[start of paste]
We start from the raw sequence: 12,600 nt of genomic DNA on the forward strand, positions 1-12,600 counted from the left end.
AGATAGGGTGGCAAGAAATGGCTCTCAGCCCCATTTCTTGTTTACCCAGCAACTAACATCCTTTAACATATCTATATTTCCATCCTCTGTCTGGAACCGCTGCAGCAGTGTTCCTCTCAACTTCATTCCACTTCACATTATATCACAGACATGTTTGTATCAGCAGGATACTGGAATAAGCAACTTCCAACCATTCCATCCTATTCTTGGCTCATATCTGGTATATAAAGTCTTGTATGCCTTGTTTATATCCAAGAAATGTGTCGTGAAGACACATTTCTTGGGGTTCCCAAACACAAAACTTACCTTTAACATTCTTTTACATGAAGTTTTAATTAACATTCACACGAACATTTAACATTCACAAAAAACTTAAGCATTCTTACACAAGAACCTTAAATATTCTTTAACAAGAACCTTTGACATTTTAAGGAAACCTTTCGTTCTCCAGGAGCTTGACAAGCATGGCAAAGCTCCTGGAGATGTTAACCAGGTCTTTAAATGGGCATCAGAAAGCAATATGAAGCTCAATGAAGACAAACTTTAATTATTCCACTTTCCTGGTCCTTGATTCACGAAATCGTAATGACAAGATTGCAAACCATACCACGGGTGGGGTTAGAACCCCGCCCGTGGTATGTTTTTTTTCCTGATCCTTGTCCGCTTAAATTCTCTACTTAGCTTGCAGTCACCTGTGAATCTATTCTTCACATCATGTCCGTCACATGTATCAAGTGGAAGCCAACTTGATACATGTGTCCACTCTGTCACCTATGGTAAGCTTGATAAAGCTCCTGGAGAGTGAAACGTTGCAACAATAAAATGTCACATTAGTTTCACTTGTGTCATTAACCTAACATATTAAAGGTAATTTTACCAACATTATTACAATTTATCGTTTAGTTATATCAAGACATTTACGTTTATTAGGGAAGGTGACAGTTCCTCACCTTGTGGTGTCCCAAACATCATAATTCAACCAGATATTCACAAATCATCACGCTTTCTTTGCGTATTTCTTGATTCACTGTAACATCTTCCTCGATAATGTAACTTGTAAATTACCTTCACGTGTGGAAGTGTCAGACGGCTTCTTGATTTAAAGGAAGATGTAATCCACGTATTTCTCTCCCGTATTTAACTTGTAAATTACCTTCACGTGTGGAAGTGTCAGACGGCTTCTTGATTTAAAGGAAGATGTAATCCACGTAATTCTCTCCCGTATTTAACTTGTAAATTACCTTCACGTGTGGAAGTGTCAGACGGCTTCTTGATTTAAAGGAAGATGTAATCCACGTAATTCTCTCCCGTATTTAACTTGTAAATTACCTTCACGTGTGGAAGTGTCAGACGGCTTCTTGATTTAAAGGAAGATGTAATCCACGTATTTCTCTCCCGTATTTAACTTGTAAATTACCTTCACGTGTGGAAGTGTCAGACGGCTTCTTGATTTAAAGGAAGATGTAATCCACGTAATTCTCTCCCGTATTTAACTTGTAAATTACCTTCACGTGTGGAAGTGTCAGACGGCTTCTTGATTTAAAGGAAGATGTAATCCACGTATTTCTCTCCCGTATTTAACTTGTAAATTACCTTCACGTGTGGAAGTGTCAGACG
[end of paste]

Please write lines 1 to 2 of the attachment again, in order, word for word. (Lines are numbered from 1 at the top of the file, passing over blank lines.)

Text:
We start from the raw sequence: 12,600 nt of genomic DNA on the forward strand, positions 1-12,600 counted from the left end.
AGATAGGGTGGCAAGAAATGGCTCTCAGCCCCATTTCTTGTTTACCCAGCAACTAACATCCTTTAACATATCTATATTTCCATCCTCTGTCTGGAACCGCTGCAGCAGTGTTCCTCTCAACTTCATTCCACTTCACATTATATCACAGACATGTTTGTATCAGCAGGATACTGGAATAAGCAACTTCCAACCATTCCATCCTATTCTTGGCTCATATCTGGTATATAAAGTCTTGTATGCCTTGTTTATATCCAAGAAATGTGTCGTGAAGACACATTTCTTGGGGTTCCCAAACACAAAACTTACCTTTAACATTCTTTTACATGAAGTTTTAATTAACATTCACACGAACATTTAACATTCACAAAAAACTTAAGCATTCTTACACAAGAACCTTAAATATTCTTTAACAAGAACCTTTGACATTTTAAGGAAACCTTTCGTTCTCCAGGAGCTTGACAAGCATGGCAAAGCTCCTGGAGATGTTAACCAGGTCTTTAAATGGGCATCAGAAAGCAATATGAAGCTCAATGAAGACAAACTTTAATTATTCCACTTTCCTGGTCCTTGATTCACGAAATCGTAATGACAAGATTGCAAACCATACCACGGGTGGGGTTAGAACCCCGCCCGTGGTATGTTTTTTTTCCTGATCCTTGTCCGCTTAAATTCTCTACTTAGCTTGCAGTCACCTGTGAATCTATTCTTCACATCATGTCCGTCACATGTATCAAGTGGAAGCCAACTTGATACATGTGTCCACTCTGTCACCTATGGTAAGCTTGATAAAGCTCCTGGAGAGTGAAACGTTGCAACAATAAAATGTCACATTAGTTTCACTTGTGTCATTAACCTAACATATTAAAGGTAATTTTACCAACATTATTACAATTTATCGTTTAGTTATATCAAGACATTTACGTTTATTAGGGAAGGTGACAGTTCCTCACCTTGTGGTGTCCCAAACATCATAATTCAACCAGATATTCACAAATCATCACGCTTTCTTTGCGTATTTCTTGATTCACTGTAACATCTTCCTCGATAATGTAACTTGTAAATTACCTTCACGTGTGGAAGTGTCAGACGGCTTCTTGATTTAAAGGAAGATGTAATCCACGTATTTCTCTCCCGTATTTAACTTGTAAATTACCTTCACGTGTGGAAGTGTCAGACGGCTTCTTGATTTAAAGGAAGATGTAATCCACGTAATTCTCTCCCGTATTTAACTTGTAAATTACCTTCACGTGTGGAAGTGTCAGACGGCTTCTTGATTTAAAGGAAGATGTAATCCACGTAATTCTCTCCCGTATTTAACTTGTAAATTACCTTCACGTGTGGAAGTGTCAGACGGCTTCTTGATTTAAAGGAAGATGTAATCCACGTATTTCTCTCCCGTATTTAACTTGTAAATTACCTTCACGTGTGGAAGTGTCAGACGGCTTCTTGATTTAAAGGAAGATGTAATCCACGTAATTCTCTCCCGTATTTAACTTGTAAATTACCTTCACGTGTGGAAGTGTCAGACGGCTTCTTGATTTAAAGGAAGATGTAATCCACGTATTTCTCTCCCGTATTTAACTTGTAAATTACCTTCACGTGTGGAAGTGTCAGACG